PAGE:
The bill would create a ballot question for voters on the extra distribution and would not require Gov. Susana Martinez’s approval.

A similar measure passed the state House in 2017, but went nowhere in the Senate. It’ll face opposition in that chamber again from Smith and other legislators worried about the fund’s long-term health, and where and how the money would be spent.

Still, Javier Martinez is hopeful the bill will gain traction in this year’s session.

“I think the Senate is moving in our direction,” he said. “I think with all the transitions coming next year, politically, we’ve already seen several of the gubernatorial candidates coming out in support of this proposal. Candidates for land commissioner have come out in support of this proposal. I think the political winds are shifting here.”

When pressed about the difficulty of using permanent fund money and its likelihood of getting through the Senate, Martinez said he’d be open to considering Sapien’s effort to tap the smaller Severance Tax fund, which has gathered some support from more conservative legislators.

“As an advocate for early ed, I think any money we can get is very much welcome,” he said. “But as a member of the House Tax and Revenue Committee, I have seen the Severance Tax fund, and that fund is not in very good shape.”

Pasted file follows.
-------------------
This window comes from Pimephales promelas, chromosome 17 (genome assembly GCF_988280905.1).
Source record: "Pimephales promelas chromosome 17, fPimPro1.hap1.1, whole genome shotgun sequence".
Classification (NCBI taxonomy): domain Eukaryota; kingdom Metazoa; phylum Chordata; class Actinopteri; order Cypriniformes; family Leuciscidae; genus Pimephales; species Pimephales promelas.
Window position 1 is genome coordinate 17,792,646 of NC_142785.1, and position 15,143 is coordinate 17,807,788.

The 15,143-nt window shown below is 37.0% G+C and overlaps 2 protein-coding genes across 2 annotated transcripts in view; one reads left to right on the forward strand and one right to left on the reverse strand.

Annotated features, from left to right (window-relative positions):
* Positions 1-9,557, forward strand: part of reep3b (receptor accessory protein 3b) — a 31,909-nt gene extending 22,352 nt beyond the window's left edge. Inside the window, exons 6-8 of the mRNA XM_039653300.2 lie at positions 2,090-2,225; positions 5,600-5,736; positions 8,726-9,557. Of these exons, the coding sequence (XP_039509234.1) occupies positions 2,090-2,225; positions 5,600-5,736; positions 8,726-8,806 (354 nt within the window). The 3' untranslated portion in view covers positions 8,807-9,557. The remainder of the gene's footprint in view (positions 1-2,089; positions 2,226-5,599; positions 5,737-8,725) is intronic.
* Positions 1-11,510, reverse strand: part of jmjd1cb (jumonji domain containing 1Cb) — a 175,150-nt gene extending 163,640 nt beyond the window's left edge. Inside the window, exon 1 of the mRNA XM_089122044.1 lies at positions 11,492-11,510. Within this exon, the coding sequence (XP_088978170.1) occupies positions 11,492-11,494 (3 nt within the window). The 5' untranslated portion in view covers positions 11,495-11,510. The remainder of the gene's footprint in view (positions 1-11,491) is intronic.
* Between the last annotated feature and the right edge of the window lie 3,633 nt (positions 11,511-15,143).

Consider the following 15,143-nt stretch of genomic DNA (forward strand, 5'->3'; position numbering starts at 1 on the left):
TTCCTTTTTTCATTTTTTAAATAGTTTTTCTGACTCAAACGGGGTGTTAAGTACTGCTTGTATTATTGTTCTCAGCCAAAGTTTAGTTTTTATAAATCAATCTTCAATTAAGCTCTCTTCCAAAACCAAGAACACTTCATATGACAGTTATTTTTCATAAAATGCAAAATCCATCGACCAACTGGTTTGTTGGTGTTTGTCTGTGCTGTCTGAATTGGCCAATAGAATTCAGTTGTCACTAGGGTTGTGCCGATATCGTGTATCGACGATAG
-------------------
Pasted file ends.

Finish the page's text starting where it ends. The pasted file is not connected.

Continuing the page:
He believes the Land Grant is a better vehicle for paying for early childhood efforts because the fund gets its money from both ongoing oil and gas revenues and Wall Street investments, and even with the additional withdrawals, it would continue to grow. And, the Land Grant fund has always been dedicated to education, which is not the case with the Severance Tax fund.

Sylvia Ulloa / New Mexico In Depth

The New Mexico PreK schedule at Alpha School in Las Cruces.

Tapping either fund draws strong opposition from Smith, the powerful chairman of the Senate Finance Committee. He has long been a defender of the funds as a fiscal conservative who worries about draining one of the few sources of steady income New Mexico residents can count on. He dismissed Sapien’s bill, and agreed with Javier Martinez on the health of the Severance Tax fund. The demands on it are already too great, he said, with money being diverted from it in the first place, and other money siphoned off for tribal and colonias projects sitting unused.